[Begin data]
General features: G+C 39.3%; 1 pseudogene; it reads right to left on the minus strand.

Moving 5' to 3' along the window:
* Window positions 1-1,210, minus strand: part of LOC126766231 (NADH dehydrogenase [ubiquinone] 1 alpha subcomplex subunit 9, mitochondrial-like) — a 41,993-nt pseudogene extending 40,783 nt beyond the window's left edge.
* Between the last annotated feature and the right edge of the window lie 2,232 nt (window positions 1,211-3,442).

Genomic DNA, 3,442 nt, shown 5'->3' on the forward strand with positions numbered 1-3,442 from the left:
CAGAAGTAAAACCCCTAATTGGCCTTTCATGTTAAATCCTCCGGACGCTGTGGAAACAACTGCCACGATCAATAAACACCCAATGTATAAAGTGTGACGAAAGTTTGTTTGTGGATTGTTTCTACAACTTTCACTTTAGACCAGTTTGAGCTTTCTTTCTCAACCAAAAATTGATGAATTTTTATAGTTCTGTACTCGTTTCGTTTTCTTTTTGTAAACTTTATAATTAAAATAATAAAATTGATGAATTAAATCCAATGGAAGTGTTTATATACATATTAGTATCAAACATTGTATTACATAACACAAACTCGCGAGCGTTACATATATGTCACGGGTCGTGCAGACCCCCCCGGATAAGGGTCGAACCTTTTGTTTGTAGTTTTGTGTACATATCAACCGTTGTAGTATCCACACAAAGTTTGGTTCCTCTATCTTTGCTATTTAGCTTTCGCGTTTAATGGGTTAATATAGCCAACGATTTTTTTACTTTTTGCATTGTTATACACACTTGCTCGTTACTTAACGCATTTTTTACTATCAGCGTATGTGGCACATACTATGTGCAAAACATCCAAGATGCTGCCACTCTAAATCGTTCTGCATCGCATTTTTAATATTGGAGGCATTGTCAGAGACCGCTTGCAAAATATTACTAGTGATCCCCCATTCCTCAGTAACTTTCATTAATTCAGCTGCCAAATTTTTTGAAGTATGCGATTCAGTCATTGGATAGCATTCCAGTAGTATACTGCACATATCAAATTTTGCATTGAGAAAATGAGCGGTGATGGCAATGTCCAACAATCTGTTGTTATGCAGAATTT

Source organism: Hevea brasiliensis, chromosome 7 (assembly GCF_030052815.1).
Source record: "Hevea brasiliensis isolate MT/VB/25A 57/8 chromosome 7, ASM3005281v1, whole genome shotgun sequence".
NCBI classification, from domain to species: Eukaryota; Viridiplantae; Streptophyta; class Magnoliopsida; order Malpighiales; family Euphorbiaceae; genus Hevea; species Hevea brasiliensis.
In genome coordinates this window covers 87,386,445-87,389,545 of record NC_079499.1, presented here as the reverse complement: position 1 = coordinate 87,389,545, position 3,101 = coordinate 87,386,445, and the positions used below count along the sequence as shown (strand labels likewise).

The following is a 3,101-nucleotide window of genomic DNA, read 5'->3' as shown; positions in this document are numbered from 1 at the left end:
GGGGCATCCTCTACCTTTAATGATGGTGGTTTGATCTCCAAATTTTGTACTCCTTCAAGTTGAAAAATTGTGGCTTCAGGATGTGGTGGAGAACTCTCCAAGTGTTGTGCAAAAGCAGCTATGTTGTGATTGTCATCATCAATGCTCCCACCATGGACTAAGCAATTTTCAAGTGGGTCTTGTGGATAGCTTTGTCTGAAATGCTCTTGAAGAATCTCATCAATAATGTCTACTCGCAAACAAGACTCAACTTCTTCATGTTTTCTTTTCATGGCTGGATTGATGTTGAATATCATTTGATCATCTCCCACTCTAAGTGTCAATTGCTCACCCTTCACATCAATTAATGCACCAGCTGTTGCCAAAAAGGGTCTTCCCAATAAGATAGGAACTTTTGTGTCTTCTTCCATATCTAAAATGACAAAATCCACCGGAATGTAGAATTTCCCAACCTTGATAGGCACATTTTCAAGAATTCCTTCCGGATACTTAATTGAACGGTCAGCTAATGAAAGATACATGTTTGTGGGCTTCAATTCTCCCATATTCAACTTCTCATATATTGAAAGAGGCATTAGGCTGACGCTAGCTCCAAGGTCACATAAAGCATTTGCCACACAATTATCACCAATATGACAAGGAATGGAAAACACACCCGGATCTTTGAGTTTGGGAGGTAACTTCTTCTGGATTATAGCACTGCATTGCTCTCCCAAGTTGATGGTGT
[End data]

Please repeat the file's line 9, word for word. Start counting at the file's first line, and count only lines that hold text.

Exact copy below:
NCBI classification, from domain to species: Eukaryota; Viridiplantae; Streptophyta; class Magnoliopsida; order Malpighiales; family Euphorbiaceae; genus Hevea; species Hevea brasiliensis.